DeKalb History Center Historic Complex

The DeKalb History Center maintains a historic complex at Adair Park on West Trinity Place. The historic complex includes three antebellum structures: the Benjamin Swanton House, the Biffle Cabin, and the Thomas-Barber Cabin.

 

 

Benjamin Swanton House

The Swanton House, with a circa 1825 log cabin at its core, is one of the oldest structures in Decatur. The log cabin portion was constructed by early DeKalb settler Ammi Williams. When the house was purchased in 1852 by Benjamin Franklin Swanton, he added several additions, and the cabin was transformed into a Georgian cottage with Greek Revival architectural details.

 

Benjamin Swanton arrived in Georgia during the Dahlonega Gold Rush of 1828, and began selling mining machinery. In 1852, Swanton came to Decatur and established himself as a successful industrialist. In the years leading up to the Civil War, Swanton engaged in a variety of business ventures, all which were located in close proximity to the Decatur Courthouse.

 

During the Civil War, Swanton and his family fled to Maine leaving the house under the supervision of a widow and ten little girls who were in her care. On July 19, 1864, the Swanton House became the headquarters for the Federal Army of the Tennessee, who were en route to Atlanta. Much of downtown Decatur was burned during the war, yet the Swanton House was one of the only buildings that was spared. Among the tales surrounding the house is that a Yankee soldier was held captive in the upstairs closet under the eaves after the Battle of Atlanta.

Urban renewal threatened the Swanton House throughout the 1960s, and in 1968 the house was moved in order to ensure the preservation of the structure. Although the house still is no longer in its original Atlanta Avenue location, it now stands on land that was once owned by Benjamin Swanton.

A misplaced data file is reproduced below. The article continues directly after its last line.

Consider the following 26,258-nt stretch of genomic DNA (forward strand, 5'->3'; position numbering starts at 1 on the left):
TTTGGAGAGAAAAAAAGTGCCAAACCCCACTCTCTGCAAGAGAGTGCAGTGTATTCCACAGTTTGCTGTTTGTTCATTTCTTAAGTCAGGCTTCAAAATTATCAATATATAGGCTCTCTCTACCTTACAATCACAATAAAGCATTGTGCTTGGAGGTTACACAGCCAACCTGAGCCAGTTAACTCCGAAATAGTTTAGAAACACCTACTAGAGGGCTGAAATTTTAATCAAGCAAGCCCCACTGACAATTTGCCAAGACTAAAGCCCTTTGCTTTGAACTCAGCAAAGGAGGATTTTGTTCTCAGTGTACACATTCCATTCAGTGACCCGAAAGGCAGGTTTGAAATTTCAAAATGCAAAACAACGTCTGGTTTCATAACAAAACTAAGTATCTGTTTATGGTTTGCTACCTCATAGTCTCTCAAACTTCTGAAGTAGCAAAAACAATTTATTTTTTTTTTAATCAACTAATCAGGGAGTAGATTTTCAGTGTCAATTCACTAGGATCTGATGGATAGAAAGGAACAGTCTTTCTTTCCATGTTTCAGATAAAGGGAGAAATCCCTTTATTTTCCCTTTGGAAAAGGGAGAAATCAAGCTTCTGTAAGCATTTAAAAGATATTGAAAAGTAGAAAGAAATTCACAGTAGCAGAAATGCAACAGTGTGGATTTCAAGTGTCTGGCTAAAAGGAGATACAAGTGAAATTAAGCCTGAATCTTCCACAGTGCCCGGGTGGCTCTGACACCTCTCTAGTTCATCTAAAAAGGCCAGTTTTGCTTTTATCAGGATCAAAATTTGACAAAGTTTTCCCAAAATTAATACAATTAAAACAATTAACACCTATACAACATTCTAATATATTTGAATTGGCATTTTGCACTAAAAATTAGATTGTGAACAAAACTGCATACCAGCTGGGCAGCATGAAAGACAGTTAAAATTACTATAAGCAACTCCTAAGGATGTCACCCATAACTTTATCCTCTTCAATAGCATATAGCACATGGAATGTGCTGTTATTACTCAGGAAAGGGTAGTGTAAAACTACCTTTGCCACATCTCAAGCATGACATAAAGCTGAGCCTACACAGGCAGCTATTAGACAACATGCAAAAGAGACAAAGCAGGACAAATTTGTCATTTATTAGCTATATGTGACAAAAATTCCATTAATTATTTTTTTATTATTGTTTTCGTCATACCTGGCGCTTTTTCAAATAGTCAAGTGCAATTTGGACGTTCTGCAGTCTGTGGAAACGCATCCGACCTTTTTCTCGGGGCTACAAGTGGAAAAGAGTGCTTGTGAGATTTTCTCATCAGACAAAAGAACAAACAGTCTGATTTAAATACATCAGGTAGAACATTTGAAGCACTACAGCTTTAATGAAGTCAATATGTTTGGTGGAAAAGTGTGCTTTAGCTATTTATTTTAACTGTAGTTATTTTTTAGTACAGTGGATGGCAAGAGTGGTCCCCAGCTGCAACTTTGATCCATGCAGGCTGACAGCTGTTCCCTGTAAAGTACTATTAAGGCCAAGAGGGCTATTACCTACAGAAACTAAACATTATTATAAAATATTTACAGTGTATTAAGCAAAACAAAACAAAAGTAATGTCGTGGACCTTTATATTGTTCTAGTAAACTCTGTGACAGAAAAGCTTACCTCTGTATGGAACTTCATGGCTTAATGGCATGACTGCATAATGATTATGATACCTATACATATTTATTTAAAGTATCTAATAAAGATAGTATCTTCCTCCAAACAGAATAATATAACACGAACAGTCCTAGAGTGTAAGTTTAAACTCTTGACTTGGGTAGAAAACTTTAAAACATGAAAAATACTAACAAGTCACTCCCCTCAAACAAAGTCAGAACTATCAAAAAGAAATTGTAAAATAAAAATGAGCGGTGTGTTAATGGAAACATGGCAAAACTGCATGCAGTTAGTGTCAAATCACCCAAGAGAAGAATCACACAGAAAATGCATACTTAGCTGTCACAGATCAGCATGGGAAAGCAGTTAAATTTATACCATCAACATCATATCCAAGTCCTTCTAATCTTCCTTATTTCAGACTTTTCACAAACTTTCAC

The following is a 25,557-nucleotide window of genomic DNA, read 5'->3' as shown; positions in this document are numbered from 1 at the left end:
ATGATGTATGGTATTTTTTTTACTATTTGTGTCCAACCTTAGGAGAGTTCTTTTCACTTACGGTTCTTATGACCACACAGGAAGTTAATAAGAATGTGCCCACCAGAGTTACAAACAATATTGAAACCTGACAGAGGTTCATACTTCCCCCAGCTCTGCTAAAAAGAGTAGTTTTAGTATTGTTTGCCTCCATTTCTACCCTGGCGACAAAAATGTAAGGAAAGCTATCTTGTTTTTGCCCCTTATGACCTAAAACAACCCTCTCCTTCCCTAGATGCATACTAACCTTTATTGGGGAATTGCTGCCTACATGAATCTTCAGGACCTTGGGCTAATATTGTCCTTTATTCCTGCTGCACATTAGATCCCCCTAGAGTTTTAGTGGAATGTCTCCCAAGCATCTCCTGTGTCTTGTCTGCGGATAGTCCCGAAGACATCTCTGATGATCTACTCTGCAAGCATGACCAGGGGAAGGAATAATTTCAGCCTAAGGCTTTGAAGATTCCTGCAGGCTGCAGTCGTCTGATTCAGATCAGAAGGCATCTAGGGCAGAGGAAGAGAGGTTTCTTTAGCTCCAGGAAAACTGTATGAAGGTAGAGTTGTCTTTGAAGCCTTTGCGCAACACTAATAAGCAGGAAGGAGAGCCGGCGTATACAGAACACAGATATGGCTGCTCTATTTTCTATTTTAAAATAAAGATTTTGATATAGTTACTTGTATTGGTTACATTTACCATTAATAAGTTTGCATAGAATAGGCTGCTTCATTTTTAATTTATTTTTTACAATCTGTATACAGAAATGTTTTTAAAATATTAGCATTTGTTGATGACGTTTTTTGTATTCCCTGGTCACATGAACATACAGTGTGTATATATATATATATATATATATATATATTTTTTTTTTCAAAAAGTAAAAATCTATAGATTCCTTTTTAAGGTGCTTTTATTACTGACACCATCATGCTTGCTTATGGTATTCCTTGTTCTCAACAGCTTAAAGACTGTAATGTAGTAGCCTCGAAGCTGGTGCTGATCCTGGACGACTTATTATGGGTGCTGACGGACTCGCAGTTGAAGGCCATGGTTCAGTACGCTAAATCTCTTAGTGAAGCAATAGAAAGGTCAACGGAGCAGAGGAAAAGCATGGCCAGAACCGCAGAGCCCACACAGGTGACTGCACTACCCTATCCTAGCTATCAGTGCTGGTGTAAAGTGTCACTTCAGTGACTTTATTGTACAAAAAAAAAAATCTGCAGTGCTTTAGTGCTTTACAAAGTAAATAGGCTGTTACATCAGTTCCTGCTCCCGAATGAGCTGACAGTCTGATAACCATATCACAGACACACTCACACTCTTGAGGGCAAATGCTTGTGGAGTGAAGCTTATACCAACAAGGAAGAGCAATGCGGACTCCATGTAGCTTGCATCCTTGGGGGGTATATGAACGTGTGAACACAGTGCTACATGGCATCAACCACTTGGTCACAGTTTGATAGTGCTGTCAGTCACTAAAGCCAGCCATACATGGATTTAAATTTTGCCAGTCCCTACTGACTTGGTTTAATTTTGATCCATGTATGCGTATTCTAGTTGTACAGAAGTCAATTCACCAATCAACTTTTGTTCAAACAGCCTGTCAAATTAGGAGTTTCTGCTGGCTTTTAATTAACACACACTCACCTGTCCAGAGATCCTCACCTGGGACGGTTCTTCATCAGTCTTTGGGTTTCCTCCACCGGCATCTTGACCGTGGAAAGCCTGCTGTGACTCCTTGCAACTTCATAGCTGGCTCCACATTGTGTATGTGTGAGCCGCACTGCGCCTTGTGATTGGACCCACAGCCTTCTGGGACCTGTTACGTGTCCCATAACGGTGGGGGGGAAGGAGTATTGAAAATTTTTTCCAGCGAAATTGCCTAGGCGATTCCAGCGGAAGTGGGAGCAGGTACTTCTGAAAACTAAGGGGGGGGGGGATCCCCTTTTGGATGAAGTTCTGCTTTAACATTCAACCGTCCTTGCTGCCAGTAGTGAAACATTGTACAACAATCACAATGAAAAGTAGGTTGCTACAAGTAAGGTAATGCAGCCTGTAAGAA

The Swanton House was listed on the National Register of Historic Places in 1968.

 


The Biffle Cabin

Log Cabins once abounded in rural DeKalb County and the DeKalb History Center maintains two log cabins at the Trinity Place Historic Complex. The Biffle Cabin, built between 1825 and 1840, was originally located on a knoll overlooking Barbashela Creek. This cabin was built by Revolutionary War veteran John Biffle, who was born in Germany in 1744. In 1822, Biffle, who had been living in North Carolina, arrived in DeKalb County with his wife and son. When he died in 1850 at the age of 106, he was the county’s oldest resident.

     

 The Biffle Cabin was discovered in the mid 1970s by workers clearing land for the construction of the Hidden Hills Subdivision on Biffle Road in Stone Mountain. Although the workers believed the building was an abandoned house, after stripping multiple layers of exterior siding, a log cabin was uncovered. The cabin features a unique construction technique most commonly used in Eastern Pennsylvania and a large stone fireplace.

     

 In 1976 the DeKalb Historical Society acquired the Biffle Cabin and in 1977 it was moved to its present location in Decatur’s Adair Park, adjacent to the Swanton House.

 

 

 

The Thomas-Barber Cabin

 

The Thomas-Barber Cabin, was built in the 1830s by George and Martha Thomas, who were among the early settlers in DeKalb County. Originally from South Carolina, the couple and their six children made their way to Georgia in a covered wagon. They built their home, a 20x30-foot long log cabin, on Decatur-McDonough Road (now called Browns Mill-Salem Road). George fired his rifle at the front wall, making a peep-hole which enabled the family to see who was coming down the road from Decatur. The cabin later served as a stage coach stop for wagons making the two-day trip between McDonough to Decatur.

           

In the early 1970s, the Barber Family donated the cabin to the DeKalb Historical Society. In 1983, the cabin was deconstructed log by log, and moved to the Adair Park Historic Complex. Soon after it was moved, the restoration process began, and several Appalachian craftsmen arrived in Decatur to assist with putting an wood shingle roof on the cabin.